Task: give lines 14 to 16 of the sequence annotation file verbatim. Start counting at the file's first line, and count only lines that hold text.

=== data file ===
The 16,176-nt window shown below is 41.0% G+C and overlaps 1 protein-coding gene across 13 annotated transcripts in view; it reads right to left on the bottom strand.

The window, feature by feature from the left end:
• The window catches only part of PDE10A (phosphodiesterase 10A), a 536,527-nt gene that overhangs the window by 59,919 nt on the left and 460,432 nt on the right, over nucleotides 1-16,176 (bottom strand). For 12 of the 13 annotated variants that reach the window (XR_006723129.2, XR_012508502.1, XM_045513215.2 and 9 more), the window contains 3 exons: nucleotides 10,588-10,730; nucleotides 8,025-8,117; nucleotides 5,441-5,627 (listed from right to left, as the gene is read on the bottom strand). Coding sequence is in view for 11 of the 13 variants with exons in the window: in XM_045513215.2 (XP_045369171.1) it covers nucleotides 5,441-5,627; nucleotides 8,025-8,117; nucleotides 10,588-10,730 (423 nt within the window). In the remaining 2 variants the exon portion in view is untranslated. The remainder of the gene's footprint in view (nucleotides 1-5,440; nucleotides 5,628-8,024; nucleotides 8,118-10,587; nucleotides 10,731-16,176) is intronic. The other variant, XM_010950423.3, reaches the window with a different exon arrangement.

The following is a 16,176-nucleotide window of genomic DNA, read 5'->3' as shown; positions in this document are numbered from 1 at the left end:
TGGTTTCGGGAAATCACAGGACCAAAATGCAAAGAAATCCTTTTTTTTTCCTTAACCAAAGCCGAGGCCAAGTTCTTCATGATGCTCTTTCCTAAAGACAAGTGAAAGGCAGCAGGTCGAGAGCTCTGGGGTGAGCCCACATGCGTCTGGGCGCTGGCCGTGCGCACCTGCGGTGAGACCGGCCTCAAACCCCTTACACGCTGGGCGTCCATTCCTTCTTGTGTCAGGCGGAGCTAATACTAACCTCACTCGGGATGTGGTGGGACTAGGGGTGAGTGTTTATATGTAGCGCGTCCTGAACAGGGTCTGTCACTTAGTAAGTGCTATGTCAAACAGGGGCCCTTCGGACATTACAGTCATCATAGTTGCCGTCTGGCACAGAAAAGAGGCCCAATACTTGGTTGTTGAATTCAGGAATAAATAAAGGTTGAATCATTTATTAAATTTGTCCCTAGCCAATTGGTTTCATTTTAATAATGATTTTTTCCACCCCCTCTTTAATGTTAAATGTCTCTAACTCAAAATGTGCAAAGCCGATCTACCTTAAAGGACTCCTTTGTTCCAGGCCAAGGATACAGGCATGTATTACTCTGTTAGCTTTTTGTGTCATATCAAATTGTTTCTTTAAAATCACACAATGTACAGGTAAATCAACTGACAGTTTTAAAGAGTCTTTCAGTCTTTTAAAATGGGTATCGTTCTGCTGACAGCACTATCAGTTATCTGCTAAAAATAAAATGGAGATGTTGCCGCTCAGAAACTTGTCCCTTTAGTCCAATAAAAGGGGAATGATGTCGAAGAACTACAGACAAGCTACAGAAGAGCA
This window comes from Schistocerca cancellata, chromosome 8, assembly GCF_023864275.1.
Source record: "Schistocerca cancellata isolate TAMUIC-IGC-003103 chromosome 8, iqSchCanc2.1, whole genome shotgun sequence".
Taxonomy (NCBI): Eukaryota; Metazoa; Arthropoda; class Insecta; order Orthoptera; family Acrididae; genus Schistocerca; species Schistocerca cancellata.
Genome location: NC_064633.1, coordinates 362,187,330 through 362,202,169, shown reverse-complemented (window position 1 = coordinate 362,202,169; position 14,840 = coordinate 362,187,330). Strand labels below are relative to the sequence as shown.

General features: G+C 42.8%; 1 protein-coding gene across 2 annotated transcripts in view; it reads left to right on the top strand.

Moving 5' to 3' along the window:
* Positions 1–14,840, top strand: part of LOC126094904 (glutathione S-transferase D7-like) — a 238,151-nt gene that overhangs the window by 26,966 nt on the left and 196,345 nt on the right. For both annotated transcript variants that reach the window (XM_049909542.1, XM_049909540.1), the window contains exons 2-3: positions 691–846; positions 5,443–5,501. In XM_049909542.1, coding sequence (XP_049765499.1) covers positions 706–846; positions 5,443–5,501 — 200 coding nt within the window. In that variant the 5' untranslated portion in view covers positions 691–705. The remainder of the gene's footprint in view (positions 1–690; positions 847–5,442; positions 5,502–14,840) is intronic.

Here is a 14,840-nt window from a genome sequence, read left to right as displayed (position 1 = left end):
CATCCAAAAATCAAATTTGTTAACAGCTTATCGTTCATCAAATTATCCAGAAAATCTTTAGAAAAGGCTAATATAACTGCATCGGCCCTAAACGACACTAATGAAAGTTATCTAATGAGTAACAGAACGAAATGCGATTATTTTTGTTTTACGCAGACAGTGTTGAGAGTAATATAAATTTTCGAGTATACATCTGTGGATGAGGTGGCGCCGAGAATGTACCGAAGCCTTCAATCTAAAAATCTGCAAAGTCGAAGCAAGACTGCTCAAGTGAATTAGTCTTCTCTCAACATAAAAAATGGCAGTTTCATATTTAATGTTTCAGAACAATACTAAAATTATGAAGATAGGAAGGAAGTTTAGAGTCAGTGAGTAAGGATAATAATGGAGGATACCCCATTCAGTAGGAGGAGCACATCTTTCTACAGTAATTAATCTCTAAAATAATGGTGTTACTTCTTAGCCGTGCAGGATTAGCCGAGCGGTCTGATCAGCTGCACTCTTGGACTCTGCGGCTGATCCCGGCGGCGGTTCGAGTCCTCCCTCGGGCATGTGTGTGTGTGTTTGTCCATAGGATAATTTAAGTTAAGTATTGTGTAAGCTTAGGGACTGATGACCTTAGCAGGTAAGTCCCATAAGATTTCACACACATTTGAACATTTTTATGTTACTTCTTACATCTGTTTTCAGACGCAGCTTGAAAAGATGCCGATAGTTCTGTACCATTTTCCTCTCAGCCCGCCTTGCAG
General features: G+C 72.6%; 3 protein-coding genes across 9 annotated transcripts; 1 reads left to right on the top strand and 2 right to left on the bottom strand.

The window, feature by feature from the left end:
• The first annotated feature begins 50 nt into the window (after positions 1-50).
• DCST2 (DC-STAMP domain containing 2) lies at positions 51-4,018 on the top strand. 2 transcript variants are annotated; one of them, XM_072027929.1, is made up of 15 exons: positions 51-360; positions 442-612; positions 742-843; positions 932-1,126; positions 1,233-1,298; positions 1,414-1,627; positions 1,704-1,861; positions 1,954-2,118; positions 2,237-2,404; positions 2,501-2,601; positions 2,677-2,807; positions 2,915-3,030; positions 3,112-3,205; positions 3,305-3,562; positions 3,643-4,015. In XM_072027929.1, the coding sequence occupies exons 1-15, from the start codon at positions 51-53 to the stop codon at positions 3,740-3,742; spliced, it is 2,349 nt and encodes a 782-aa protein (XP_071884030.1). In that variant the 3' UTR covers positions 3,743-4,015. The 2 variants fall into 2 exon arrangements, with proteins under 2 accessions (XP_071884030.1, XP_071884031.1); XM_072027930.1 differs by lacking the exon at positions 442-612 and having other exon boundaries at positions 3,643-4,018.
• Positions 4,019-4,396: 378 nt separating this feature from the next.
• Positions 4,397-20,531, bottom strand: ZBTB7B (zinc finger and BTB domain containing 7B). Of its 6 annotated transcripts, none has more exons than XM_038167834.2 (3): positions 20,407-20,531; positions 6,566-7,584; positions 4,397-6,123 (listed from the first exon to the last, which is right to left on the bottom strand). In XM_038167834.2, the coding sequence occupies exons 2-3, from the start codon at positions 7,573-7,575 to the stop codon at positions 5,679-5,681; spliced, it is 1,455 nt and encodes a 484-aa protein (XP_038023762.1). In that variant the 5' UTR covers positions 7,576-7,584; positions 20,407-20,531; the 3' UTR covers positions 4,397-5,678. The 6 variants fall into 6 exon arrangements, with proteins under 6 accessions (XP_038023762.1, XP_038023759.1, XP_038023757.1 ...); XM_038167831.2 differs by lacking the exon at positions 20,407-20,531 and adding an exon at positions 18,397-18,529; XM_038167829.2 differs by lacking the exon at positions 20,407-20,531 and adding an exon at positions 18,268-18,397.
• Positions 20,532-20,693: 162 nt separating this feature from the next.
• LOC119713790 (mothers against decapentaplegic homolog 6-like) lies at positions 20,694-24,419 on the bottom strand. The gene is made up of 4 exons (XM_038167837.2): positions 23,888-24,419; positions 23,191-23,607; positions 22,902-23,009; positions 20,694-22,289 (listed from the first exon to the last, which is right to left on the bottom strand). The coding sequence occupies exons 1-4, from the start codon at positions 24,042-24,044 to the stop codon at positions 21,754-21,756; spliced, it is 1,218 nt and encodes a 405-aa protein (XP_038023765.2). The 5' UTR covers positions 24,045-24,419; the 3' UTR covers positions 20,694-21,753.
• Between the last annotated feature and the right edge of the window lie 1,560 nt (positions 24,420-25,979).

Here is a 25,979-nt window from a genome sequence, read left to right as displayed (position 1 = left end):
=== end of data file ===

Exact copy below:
CATCCAAAAATCAAATTTGTTAACAGCTTATCGTTCATCAAATTATCCAGAAAATCTTTAGAAAAGGCTAATATAACTGCATCGGCCCTAAACGACACTAATGAAAGTTATCTAATGAGTAACAGAACGAAATGCGATTATTTTTGTTTTACGCAGACAGTGTTGAGAGTAATATAAATTTTCGAGTATACATCTGTGGATGAGGTGGCGCCGAGAATGTACCGAAGCCTTCAATCTAAAAATCTGCAAAGTCGAAGCAAGACTGCTCAAGTGAATTAGTCTTCTCTCAACATAAAAAATGGCAGTTTCATATTTAATGTTTCAGAACAATACTAAAATTATGAAGATAGGAAGGAAGTTTAGAGTCAGTGAGTAAGGATAATAATGGAGGATACCCCATTCAGTAGGAGGAGCACATCTTTCTACAGTAATTAATCTCTAAAATAATGGTGTTACTTCTTAGCCGTGCAGGATTAGCCGAGCGGTCTGATCAGCTGCACTCTTGGACTCTGCGGCTGATCCCGGCGGCGGTTCGAGTCCTCCCTCGGGCATGTGTGTGTGTGTTTGTCCATAGGATAATTTAAGTTAAGTATTGTGTAAGCTTAGGGACTGATGACCTTAGCAGGTAAGTCCCATAAGATTTCACACACATTTGAACATTTTTATGTTACTTCTTACATCTGTTTTCAGACGCAGCTTGAAAAGATGCCGATAGTTCTGTACCATTTTCCTCTCAGCCCGCCTTGCAG
General features: G+C 72.6%; 3 protein-coding genes across 9 annotated transcripts; 1 reads left to right on the top strand and 2 right to left on the bottom strand.

The window, feature by feature from the left end: